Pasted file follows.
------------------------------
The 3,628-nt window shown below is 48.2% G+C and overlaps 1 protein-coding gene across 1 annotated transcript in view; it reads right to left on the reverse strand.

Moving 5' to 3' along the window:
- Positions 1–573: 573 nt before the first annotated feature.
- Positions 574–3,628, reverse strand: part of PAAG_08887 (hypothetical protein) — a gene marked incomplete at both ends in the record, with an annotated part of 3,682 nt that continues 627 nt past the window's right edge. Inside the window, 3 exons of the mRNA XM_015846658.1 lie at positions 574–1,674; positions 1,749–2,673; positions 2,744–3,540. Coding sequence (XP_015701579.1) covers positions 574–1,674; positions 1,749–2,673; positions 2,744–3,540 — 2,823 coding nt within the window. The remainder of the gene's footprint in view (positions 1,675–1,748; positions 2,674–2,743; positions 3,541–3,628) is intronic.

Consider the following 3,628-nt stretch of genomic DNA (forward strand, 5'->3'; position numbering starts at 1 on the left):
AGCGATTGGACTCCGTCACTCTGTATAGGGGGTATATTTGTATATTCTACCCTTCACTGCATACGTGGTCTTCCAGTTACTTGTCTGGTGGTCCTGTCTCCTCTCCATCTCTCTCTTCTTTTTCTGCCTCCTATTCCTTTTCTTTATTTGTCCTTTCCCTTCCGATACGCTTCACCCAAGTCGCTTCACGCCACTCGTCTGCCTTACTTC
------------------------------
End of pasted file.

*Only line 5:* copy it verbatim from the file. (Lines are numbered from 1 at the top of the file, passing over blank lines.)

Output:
Consider the following 3,628-nt stretch of genomic DNA (forward strand, 5'->3'; position numbering starts at 1 on the left):